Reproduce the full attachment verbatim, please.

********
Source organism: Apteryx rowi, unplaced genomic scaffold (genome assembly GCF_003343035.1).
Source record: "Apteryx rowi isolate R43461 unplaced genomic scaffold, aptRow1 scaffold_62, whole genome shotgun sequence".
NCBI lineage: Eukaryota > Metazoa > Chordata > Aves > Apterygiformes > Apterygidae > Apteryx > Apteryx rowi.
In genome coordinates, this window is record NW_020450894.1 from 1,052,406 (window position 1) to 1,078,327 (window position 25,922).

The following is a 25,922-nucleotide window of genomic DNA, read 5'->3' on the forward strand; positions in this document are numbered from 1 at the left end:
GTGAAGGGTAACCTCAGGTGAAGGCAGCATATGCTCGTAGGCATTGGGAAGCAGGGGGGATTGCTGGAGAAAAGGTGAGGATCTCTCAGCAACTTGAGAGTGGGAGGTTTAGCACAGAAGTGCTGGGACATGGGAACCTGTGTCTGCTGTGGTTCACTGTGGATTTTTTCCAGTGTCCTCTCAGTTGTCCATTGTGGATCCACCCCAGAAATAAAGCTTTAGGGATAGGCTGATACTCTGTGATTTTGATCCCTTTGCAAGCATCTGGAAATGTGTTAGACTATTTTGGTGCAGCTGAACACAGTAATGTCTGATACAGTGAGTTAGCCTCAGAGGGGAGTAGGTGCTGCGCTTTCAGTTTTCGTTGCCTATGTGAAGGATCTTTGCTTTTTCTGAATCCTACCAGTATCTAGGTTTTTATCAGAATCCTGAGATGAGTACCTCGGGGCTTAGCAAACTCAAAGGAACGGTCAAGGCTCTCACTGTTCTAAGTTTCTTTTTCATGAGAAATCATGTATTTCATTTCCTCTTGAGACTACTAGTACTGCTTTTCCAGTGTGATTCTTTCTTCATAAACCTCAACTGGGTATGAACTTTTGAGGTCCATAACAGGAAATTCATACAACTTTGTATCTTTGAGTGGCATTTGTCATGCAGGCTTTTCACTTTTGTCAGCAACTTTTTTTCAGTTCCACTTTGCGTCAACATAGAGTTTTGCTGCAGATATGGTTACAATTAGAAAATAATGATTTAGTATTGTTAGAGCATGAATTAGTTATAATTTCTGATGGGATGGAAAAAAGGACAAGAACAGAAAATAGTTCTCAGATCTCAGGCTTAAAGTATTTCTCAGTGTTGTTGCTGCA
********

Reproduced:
Source organism: Apteryx rowi, unplaced genomic scaffold (genome assembly GCF_003343035.1).
Source record: "Apteryx rowi isolate R43461 unplaced genomic scaffold, aptRow1 scaffold_62, whole genome shotgun sequence".
NCBI lineage: Eukaryota > Metazoa > Chordata > Aves > Apterygiformes > Apterygidae > Apteryx > Apteryx rowi.
In genome coordinates, this window is record NW_020450894.1 from 1,052,406 (window position 1) to 1,078,327 (window position 25,922).

The following is a 25,922-nucleotide window of genomic DNA, read 5'->3' on the forward strand; positions in this document are numbered from 1 at the left end:
GTGAAGGGTAACCTCAGGTGAAGGCAGCATATGCTCGTAGGCATTGGGAAGCAGGGGGGATTGCTGGAGAAAAGGTGAGGATCTCTCAGCAACTTGAGAGTGGGAGGTTTAGCACAGAAGTGCTGGGACATGGGAACCTGTGTCTGCTGTGGTTCACTGTGGATTTTTTCCAGTGTCCTCTCAGTTGTCCATTGTGGATCCACCCCAGAAATAAAGCTTTAGGGATAGGCTGATACTCTGTGATTTTGATCCCTTTGCAAGCATCTGGAAATGTGTTAGACTATTTTGGTGCAGCTGAACACAGTAATGTCTGATACAGTGAGTTAGCCTCAGAGGGGAGTAGGTGCTGCGCTTTCAGTTTTCGTTGCCTATGTGAAGGATCTTTGCTTTTTCTGAATCCTACCAGTATCTAGGTTTTTATCAGAATCCTGAGATGAGTACCTCGGGGCTTAGCAAACTCAAAGGAACGGTCAAGGCTCTCACTGTTCTAAGTTTCTTTTTCATGAGAAATCATGTATTTCATTTCCTCTTGAGACTACTAGTACTGCTTTTCCAGTGTGATTCTTTCTTCATAAACCTCAACTGGGTATGAACTTTTGAGGTCCATAACAGGAAATTCATACAACTTTGTATCTTTGAGTGGCATTTGTCATGCAGGCTTTTCACTTTTGTCAGCAACTTTTTTTCAGTTCCACTTTGCGTCAACATAGAGTTTTGCTGCAGATATGGTTACAATTAGAAAATAATGATTTAGTATTGTTAGAGCATGAATTAGTTATAATTTCTGATGGGATGGAAAAAAGGACAAGAACAGAAAATAGTTCTCAGATCTCAGGCTTAAAGTATTTCTCAGTGTTGTTGCTGCA